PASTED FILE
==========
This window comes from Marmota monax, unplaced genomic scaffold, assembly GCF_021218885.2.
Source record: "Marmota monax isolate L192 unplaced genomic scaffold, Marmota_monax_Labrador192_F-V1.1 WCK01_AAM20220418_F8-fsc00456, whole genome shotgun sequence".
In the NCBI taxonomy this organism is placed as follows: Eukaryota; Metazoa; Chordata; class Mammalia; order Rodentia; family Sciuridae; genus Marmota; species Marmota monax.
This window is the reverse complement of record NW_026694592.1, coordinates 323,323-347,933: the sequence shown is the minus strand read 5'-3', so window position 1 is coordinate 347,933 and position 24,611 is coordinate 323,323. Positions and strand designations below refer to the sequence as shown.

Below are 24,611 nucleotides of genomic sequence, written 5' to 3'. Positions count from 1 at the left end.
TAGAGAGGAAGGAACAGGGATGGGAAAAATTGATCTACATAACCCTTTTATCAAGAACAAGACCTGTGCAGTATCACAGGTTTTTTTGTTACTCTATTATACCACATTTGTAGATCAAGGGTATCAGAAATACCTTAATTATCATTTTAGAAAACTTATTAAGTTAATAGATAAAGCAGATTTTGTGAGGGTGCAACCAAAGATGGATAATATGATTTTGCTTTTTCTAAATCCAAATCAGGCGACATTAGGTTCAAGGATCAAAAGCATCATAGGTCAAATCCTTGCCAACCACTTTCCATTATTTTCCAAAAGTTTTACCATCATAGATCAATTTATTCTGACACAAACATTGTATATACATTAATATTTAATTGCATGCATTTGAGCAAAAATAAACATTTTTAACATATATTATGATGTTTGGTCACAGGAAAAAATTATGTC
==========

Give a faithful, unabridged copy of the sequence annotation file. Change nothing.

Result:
This window comes from Marmota monax, unplaced genomic scaffold, assembly GCF_021218885.2.
Source record: "Marmota monax isolate L192 unplaced genomic scaffold, Marmota_monax_Labrador192_F-V1.1 WCK01_AAM20220418_F8-fsc00456, whole genome shotgun sequence".
In the NCBI taxonomy this organism is placed as follows: Eukaryota; Metazoa; Chordata; class Mammalia; order Rodentia; family Sciuridae; genus Marmota; species Marmota monax.
This window is the reverse complement of record NW_026694592.1, coordinates 323,323-347,933: the sequence shown is the minus strand read 5'-3', so window position 1 is coordinate 347,933 and position 24,611 is coordinate 323,323. Positions and strand designations below refer to the sequence as shown.

Below are 24,611 nucleotides of genomic sequence, written 5' to 3'. Positions count from 1 at the left end.
TAGAGAGGAAGGAACAGGGATGGGAAAAATTGATCTACATAACCCTTTTATCAAGAACAAGACCTGTGCAGTATCACAGGTTTTTTTGTTACTCTATTATACCACATTTGTAGATCAAGGGTATCAGAAATACCTTAATTATCATTTTAGAAAACTTATTAAGTTAATAGATAAAGCAGATTTTGTGAGGGTGCAACCAAAGATGGATAATATGATTTTGCTTTTTCTAAATCCAAATCAGGCGACATTAGGTTCAAGGATCAAAAGCATCATAGGTCAAATCCTTGCCAACCACTTTCCATTATTTTCCAAAAGTTTTACCATCATAGATCAATTTATTCTGACACAAACATTGTATATACATTAATATTTAATTGCATGCATTTGAGCAAAAATAAACATTTTTAACATATATTATGATGTTTGGTCACAGGAAAAAATTATGTC